You should be aware that certain instruments are transposing instruments. This means that they do not read in the same part of the staff as where they sound. For example, the guitar and bass transpose up one octave. This means that in order for them to play a middle C on the piano, one would need to write the note an octave higher on the staff. Pay attention to the clef an instrument reads in. Guitar reads in the treble clef while bass reads in bass clef. Piano and harp use both clefs together. The woodwinds all read in treble clef, but they transpose up different intervals. For example, the alto and baritone sax transpose up a major 6th and 13th respectively, while the tenor sax transposes up a major 9th, the soprano sax up a 2nd, as does the clarinet and the trumpet. Flute and violin are non-transposing and use the treble clef, while the trombone normally uses bass clef but can also read in treble clef. Viola reads in the alto clef unless the notes get high in the range; then they can switch to treble clef. It can get a bit confusing when you are first learning, but it’s really not so difficult once you have an understanding of how the various instruments read, and what their ranges are. Most important at the outset is to know about your own instrument, whether or not it transposes, and what clef is normally used.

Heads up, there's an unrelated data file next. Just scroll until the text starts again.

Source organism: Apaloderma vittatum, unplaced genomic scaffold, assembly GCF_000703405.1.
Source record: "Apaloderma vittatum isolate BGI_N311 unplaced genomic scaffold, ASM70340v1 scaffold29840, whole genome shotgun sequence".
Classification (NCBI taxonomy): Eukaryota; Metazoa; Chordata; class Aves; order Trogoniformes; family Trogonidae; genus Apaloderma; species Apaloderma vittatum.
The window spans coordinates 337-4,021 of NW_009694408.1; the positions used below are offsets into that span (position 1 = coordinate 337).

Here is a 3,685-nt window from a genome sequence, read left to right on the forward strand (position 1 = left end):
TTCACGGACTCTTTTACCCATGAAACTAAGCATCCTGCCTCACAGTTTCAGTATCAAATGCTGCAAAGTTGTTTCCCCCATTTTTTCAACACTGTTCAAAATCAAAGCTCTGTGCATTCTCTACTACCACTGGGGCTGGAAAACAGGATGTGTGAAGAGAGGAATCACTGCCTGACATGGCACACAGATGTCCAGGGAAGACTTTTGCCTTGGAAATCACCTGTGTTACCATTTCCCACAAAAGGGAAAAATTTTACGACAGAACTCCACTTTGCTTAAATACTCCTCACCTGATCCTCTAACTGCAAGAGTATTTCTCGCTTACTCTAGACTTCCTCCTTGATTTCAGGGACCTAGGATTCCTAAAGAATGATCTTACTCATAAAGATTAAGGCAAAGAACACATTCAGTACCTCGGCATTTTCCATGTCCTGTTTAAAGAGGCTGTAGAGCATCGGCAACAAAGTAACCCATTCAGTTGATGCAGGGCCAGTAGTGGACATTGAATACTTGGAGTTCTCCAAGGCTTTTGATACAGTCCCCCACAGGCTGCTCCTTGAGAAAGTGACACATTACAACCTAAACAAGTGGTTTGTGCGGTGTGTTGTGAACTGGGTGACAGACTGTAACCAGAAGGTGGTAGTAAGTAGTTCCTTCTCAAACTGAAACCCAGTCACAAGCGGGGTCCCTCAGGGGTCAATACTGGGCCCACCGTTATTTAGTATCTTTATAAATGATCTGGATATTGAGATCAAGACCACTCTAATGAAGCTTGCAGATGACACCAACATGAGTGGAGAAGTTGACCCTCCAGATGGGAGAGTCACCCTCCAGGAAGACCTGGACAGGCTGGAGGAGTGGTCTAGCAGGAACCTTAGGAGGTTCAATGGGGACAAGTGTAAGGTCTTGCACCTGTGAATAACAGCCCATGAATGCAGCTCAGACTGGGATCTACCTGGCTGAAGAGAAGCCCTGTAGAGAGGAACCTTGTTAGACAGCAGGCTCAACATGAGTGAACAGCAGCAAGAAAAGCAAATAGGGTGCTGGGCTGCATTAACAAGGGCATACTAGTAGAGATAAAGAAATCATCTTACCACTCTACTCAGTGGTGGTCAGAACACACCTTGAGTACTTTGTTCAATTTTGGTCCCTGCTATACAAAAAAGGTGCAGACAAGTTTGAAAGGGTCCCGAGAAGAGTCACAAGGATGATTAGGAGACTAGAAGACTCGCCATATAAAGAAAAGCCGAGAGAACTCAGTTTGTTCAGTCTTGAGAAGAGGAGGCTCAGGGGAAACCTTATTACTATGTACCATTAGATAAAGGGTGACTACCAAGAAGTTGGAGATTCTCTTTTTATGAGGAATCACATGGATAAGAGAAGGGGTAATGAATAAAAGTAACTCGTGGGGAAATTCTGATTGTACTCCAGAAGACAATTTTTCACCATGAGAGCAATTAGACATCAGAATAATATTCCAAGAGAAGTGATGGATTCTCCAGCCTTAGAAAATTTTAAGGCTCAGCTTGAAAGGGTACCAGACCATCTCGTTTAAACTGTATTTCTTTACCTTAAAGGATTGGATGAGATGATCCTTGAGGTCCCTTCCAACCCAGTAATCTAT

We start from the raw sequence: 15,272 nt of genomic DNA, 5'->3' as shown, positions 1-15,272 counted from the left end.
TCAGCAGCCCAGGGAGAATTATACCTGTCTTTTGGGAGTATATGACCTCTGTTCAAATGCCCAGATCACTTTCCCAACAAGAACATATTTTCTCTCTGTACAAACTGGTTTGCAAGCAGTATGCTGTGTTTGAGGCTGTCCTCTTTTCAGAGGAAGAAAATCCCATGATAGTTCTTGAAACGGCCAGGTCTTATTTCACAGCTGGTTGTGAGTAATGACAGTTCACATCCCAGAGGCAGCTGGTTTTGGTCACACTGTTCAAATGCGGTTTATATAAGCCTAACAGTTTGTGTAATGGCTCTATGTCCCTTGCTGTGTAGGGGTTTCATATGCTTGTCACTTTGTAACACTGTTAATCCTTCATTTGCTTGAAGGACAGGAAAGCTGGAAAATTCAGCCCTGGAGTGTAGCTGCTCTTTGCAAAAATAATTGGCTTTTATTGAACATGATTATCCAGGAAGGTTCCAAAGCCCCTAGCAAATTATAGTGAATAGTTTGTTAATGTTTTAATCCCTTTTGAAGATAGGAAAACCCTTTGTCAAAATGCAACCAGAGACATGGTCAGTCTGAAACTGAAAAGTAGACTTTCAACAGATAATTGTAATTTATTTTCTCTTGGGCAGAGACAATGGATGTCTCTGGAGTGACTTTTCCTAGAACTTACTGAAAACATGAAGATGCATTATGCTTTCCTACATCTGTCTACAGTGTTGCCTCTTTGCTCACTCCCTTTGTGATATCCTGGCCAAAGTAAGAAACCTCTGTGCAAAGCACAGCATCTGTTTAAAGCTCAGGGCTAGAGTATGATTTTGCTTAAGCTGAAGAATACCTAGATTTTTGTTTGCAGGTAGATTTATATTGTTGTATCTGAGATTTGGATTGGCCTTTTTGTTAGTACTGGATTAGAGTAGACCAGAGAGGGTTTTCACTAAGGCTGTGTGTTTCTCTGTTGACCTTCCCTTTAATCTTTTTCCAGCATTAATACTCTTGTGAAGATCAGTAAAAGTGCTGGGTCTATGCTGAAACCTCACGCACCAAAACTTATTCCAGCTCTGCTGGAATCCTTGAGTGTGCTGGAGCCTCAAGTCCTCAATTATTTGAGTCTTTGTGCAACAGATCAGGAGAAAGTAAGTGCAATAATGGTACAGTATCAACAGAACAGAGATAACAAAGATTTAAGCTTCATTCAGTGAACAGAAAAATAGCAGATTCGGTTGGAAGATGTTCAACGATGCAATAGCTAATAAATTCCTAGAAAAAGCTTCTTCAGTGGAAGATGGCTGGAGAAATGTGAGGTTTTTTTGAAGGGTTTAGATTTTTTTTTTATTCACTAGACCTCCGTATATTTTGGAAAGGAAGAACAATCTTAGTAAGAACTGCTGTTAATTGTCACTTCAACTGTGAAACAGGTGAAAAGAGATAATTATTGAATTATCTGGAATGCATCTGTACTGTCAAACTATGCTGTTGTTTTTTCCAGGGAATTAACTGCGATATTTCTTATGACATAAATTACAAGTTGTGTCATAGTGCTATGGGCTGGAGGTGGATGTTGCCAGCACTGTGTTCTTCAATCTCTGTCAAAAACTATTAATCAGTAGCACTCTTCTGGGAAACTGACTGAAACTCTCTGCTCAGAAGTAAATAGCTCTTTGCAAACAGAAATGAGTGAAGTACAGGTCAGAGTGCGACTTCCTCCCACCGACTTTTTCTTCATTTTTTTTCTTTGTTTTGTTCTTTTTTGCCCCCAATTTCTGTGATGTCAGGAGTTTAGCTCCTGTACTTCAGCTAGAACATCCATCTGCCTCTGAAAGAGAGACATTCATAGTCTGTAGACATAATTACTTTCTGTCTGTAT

A correct pitch, when played at the wrong time, is a wrong note. Learning to count rhythms is, therefore, a very important aspect of learning to read music. To help you improve your rhythmic reading ability, there are exercises and tutorial programs one can find either online, using apps, or in books. Drum books often have simple to complex rhythms written out that anyone could use to practice reading rhythms. There is also rhythmic solfege (naming the notes based on where they fall, e.g. “1 + 2 +”) to show where the down-beats and up-beats are. The word syncopation refers to notes that are off the beat, and written music is often highly syncopated, so learning to recognize and read these kinds of rhythms is important.
Just like when you learned to read English, you first had to learn the letters and rules of spelling before you could recognize words and phrases quickly. Learning to read music is no different. You get the basics of the alphabet first, and how the letters sound. Then you put these letters and sounds into words, and later, sentences. Things that were difficult early on, later become easy. Anyone who makes up their mind to learn to read music can do so if they are willing to invest the time and practice.